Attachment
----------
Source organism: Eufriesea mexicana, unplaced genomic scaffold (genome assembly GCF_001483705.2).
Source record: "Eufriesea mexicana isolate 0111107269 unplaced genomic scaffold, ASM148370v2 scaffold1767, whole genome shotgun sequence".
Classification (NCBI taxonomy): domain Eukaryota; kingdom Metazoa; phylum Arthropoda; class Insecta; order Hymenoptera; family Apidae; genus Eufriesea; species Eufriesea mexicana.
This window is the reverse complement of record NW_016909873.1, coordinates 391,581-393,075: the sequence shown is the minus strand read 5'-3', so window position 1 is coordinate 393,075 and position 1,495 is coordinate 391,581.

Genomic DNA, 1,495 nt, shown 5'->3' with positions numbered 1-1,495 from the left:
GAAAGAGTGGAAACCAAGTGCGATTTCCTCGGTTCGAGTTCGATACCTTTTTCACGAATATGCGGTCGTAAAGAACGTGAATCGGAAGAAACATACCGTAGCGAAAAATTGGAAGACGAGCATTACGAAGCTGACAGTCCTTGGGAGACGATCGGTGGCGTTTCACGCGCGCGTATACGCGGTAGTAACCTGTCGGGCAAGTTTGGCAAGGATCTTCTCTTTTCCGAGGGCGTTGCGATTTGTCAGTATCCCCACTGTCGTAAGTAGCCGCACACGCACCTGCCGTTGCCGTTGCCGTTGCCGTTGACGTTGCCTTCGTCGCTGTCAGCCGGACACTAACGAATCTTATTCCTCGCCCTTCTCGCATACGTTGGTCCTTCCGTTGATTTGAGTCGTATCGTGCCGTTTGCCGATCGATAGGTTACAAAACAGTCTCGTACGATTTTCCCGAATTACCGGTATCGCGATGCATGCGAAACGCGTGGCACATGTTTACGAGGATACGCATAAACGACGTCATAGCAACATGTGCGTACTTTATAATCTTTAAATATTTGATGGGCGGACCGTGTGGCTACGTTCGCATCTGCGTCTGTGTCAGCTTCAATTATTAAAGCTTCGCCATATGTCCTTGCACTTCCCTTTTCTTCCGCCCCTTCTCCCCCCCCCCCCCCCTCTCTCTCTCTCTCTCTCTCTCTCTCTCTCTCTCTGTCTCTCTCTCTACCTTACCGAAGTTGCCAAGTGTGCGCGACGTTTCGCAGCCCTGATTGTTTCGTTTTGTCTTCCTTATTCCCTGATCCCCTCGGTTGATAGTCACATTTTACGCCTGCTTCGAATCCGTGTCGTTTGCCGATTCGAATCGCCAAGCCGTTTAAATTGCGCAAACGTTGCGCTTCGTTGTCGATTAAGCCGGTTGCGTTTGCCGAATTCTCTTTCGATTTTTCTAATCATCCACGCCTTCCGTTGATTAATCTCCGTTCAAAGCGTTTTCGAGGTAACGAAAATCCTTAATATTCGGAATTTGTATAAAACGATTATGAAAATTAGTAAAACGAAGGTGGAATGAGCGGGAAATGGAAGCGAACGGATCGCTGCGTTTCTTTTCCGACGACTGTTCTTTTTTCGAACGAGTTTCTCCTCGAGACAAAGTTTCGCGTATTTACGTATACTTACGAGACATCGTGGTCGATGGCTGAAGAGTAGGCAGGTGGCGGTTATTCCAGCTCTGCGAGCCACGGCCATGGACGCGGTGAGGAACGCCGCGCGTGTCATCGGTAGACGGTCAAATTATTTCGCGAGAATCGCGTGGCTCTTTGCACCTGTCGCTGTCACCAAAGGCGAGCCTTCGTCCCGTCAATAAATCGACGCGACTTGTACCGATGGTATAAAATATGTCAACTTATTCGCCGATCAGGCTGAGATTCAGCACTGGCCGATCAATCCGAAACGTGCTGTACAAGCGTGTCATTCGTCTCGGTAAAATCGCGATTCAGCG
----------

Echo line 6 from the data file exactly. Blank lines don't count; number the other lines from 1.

GAAAGAGTGGAAACCAAGTGCGATTTCCTCGGTTCGAGTTCGATACCTTTTTCACGAATATGCGGTCGTAAAGAACGTGAATCGGAAGAAACATACCGTAGCGAAAAATTGGAAGACGAGCATTACGAAGCTGACAGTCCTTGGGAGACGATCGGTGGCGTTTCACGCGCGCGTATACGCGGTAGTAACCTGTCGGGCAAGTTTGGCAAGGATCTTCTCTTTTCCGAGGGCGTTGCGATTTGTCAGTATCCCCACTGTCGTAAGTAGCCGCACACGCACCTGCCGTTGCCGTTGCCGTTGCCGTTGACGTTGCCTTCGTCGCTGTCAGCCGGACACTAACGAATCTTATTCCTCGCCCTTCTCGCATACGTTGGTCCTTCCGTTGATTTGAGTCGTATCGTGCCGTTTGCCGATCGATAGGTTACAAAACAGTCTCGTACGATTTTCCCGAATTACCGGTATCGCGATGCATGCGAAACGCGTGGCACATGTTTACGAGGATACGCATAAACGACGTCATAGCAACATGTGCGTACTTTATAATCTTTAAATATTTGATGGGCGGACCGTGTGGCTACGTTCGCATCTGCGTCTGTGTCAGCTTCAATTATTAAAGCTTCGCCATATGTCCTTGCACTTCCCTTTTCTTCCGCCCCTTCTCCCCCCCCCCCCCCCTCTCTCTCTCTCTCTCTCTCTCTCTCTCTCTCTCTGTCTCTCTCTCTACCTTACCGAAGTTGCCAAGTGTGCGCGACGTTTCGCAGCCCTGATTGTTTCGTTTTGTCTTCCTTATTCCCTGATCCCCTCGGTTGATAGTCACATTTTACGCCTGCTTCGAATCCGTGTCGTTTGCCGATTCGAATCGCCAAGCCGTTTAAATTGCGCAAACGTTGCGCTTCGTTGTCGATTAAGCCGGTTGCGTTTGCCGAATTCTCTTTCGATTTTTCTAATCATCCACGCCTTCCGTTGATTAATCTCCGTTCAAAGCGTTTTCGAGGTAACGAAAATCCTTAATATTCGGAATTTGTATAAAACGATTATGAAAATTAGTAAAACGAAGGTGGAATGAGCGGGAAATGGAAGCGAACGGATCGCTGCGTTTCTTTTCCGACGACTGTTCTTTTTTCGAACGAGTTTCTCCTCGAGACAAAGTTTCGCGTATTTACGTATACTTACGAGACATCGTGGTCGATGGCTGAAGAGTAGGCAGGTGGCGGTTATTCCAGCTCTGCGAGCCACGGCCATGGACGCGGTGAGGAACGCCGCGCGTGTCATCGGTAGACGGTCAAATTATTTCGCGAGAATCGCGTGGCTCTTTGCACCTGTCGCTGTCACCAAAGGCGAGCCTTCGTCCCGTCAATAAATCGACGCGACTTGTACCGATGGTATAAAATATGTCAACTTATTCGCCGATCAGGCTGAGATTCAGCACTGGCCGATCAATCCGAAACGTGCTGTACAAGCGTGTCATTCGTCTCGGTAAAATCGCGATTCAGCG